S2 Ep5: Cam Ravenwood, Fernglen Farm

Sheep milking is providing the perfect value add, and creating opportunities for the whole Ravenwood family, at Wairarapa’s Fernglen Farm.

Sheep tick all the boxes for this entrepreneurial family, from a nutrition, sustainability and environmental perspective.

The picturesque coastal farm is home to 1300 milking ewes, which are milked once a day at a purpose-built facility on the property, near Riversdale beach. The milk, which provides a nutritious alternative to cow’s milk, is turned into a number of products, including flavoured milk and yoghurt.

Cam Ravenwood has a passion for nutrition, especially its role in sports and muscle recovery, and became interested in sheep milking after seeing a newspaper cutting in 2015, his last year at high school.

“There was an article dad had cut out, it had very little information but said at the time sheep milk was selling for $18/kg MS. The whole concept of sheep milking was new to me, but I thought why are more people not doing it if it’s returning $18/kg MS?”

Fernglen Farms
The Ravenwood family are adding value through milking sheep on their Wairarapa farm.

A Google search revealed the nutritional value of sheep milk, and as a sports and nutrition fan, his ears really pricked up.

The whole family loves animals, and sheep are their favourite to work with. From an environmental perspective, as a smaller, lighter animals, sheep are kinder on the soils and urine patches are spread out and less concentrated, which ticked another box. 

Collectively, they decided sheep milk could be a great fit with their existing farming system. “We’ve always been interested in controlling our own destiny instead of just being a supplier and accepting whatever the spot price was at the time,” he explains.

“Sheep milk is a good alternative to people who can’t drink cow milk, it really fills a need, which is something people are finding more and more…we are trying to have an animal alternative that fits that need, so consumers have an option other than plant juices that may not have the same nutritional qualities.”

Fernglen Farms
Cam and Ben Ravenwood with the Fernglen Farms van.

Fernglen Farm is focused on pasture to product production. Animal welfare is a high priority, and they were the first dairy farm to receive the SPCA Animal Welfare Certification.

Every life is valuable at Fernglen. Lambs are not viewed as a by-product and stay on mum until weaning (at least 40 days and a minimum of 14kg). There is no wastage in the system, as all lambs are weaned onto pasture and kept for breeding as replacements or sold store as a meat animal.

“It interested us for a start because of the nutrition, and as we looked into the broader more holistic benefits, we got really excited about the concept of sheep milking. We are trying to make the whole system as efficient and economic, and animal welfare friendly, as possible.”

The 1300 ewes are milked year-round as a split flock, spring and autumn, and the milking flock makes up just one part of this diverse farming operation.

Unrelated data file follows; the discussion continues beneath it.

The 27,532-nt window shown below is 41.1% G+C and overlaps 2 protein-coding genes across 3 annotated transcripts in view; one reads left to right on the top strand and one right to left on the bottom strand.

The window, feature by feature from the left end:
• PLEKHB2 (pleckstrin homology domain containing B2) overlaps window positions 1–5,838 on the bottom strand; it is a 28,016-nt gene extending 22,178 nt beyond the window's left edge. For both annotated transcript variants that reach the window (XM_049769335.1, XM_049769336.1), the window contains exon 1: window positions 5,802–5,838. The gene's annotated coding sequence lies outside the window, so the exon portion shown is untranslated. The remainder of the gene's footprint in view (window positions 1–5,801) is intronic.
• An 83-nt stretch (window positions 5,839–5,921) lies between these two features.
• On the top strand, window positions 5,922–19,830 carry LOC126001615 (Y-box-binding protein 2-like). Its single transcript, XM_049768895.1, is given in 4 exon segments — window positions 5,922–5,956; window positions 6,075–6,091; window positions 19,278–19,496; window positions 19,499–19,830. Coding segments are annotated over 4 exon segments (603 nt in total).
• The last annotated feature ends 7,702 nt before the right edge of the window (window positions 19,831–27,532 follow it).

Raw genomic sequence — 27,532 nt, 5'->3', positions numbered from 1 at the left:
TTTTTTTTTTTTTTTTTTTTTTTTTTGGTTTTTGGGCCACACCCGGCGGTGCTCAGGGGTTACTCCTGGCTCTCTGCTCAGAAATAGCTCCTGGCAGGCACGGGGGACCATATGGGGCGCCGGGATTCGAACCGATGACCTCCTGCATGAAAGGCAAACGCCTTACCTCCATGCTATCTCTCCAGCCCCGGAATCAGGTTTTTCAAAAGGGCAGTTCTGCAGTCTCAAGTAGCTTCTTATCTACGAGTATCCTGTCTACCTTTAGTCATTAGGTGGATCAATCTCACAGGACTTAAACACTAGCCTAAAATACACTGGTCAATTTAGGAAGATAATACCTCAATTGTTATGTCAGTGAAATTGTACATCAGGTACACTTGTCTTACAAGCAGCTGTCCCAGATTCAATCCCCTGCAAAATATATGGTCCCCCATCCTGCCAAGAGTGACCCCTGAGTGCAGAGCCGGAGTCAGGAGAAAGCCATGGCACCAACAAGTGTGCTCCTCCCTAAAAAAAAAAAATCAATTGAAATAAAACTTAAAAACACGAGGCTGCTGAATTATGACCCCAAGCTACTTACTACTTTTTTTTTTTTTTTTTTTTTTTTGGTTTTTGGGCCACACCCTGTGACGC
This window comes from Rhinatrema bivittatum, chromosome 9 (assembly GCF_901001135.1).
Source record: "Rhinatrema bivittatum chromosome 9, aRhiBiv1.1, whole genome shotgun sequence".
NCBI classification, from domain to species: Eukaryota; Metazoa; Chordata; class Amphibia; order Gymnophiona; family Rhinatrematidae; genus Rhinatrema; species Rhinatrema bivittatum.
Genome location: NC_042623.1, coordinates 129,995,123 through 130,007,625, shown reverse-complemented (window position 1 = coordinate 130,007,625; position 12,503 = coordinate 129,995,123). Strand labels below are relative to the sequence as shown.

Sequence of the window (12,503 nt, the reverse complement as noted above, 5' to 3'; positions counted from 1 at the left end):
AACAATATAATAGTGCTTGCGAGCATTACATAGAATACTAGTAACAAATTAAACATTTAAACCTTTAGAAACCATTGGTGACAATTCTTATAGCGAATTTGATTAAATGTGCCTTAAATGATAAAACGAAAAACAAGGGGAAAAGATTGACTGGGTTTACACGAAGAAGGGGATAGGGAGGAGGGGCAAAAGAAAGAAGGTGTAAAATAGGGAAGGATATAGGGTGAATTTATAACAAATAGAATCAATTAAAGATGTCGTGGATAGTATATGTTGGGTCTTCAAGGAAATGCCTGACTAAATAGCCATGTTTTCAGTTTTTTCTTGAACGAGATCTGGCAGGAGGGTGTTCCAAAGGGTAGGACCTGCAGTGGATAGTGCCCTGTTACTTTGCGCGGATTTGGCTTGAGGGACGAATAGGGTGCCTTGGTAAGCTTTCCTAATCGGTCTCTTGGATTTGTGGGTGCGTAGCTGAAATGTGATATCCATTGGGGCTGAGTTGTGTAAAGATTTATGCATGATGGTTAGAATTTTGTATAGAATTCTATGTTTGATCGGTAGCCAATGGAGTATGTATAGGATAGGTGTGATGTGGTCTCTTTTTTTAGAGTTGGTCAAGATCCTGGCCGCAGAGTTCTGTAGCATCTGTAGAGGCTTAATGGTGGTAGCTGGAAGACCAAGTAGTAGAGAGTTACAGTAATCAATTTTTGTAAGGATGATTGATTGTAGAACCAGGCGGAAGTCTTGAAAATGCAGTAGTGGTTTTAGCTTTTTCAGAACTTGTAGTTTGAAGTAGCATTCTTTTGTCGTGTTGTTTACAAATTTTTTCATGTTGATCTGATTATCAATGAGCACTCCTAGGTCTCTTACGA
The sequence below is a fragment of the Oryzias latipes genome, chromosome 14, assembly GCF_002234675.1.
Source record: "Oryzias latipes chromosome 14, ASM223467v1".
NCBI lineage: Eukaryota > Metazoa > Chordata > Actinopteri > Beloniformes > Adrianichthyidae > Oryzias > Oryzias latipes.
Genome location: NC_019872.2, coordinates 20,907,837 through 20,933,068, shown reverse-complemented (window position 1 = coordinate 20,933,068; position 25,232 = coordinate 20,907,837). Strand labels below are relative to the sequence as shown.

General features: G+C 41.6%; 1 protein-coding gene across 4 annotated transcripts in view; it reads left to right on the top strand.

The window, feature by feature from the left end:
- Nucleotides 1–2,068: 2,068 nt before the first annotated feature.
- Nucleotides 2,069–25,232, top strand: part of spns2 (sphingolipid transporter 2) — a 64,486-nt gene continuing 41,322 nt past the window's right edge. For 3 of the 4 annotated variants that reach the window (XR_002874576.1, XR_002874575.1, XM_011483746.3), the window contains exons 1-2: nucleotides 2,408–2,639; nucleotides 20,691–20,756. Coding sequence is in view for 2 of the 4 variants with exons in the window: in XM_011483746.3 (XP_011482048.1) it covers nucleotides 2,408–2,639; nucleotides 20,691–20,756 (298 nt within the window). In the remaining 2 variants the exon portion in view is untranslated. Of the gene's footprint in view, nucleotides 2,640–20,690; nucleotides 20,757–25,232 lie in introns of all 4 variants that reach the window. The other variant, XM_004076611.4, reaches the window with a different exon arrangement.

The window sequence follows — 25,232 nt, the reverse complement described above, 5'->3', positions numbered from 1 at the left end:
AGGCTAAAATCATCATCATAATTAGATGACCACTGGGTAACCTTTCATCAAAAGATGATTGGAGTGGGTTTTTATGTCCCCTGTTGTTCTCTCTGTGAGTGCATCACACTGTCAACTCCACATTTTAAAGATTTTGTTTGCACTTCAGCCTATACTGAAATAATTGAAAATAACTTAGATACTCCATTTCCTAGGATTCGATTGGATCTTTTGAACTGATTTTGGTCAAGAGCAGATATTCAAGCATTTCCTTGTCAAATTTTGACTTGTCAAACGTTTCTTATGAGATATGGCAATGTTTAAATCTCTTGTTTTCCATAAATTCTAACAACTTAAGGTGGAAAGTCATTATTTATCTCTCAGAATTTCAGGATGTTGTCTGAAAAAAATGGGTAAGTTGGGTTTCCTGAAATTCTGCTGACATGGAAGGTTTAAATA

The farm comprises about 1150 hectares, half in native bush and pine trees, and the contour ranges from steep hill country to rolling hills and terraces. The milking platform is 60ha of strong flat land. The farming enterprise includes ewes on the hills, a bull component and cow herd, as well as the sheep milking.

“The sheep milking is starting to become more of a major piece of the puzzle but we are trying to be diversified and not have all our eggs in one basket. It was another way at looking at future proofing the business.”

The Ravenwoods milk a range of breeds, with genetics predominantly originating from Europe, that are specially selected for their milking properties. Their flock includes East Friesian, Lacaune and Awassi ewes. The majority of the flock now is a Lacaune East Friesian cross. The goal is to select the sheep that perform the best in the outdoor, once-a-day milking system and they breed all their own replacements.

Overseas, most sheep milking operations are indoor barn systems, Cam says they have been surprised how well the sheep handle the outdoor system. They select animals based on key traits of milk production, let down, teat placement, body composition, mother ability, feet and temperament.

As well as their parents, all three of the Ravenwood children are involved with the business, with brother Ben hands-on with branding, factory management and logistics. Sister Baeley helps in the factory and on-farm. Cam has a strong passion for farming and is also involved with branding, marketing and the factory. 

“It certainly has allowed us to come home and all be involved in the farming business. My brother is probably not overly interested in being a farmer, but is passionate about New Zealand farming and creating good products. In that sense it has given him the opportunity to stay involved.”

To learn more about the benefits of sheep milk, and how the Ravenwood family decided to diversify their Wairarapa farm to include a sheep milking platform, listen to the latest episode of Down to Earth, out now.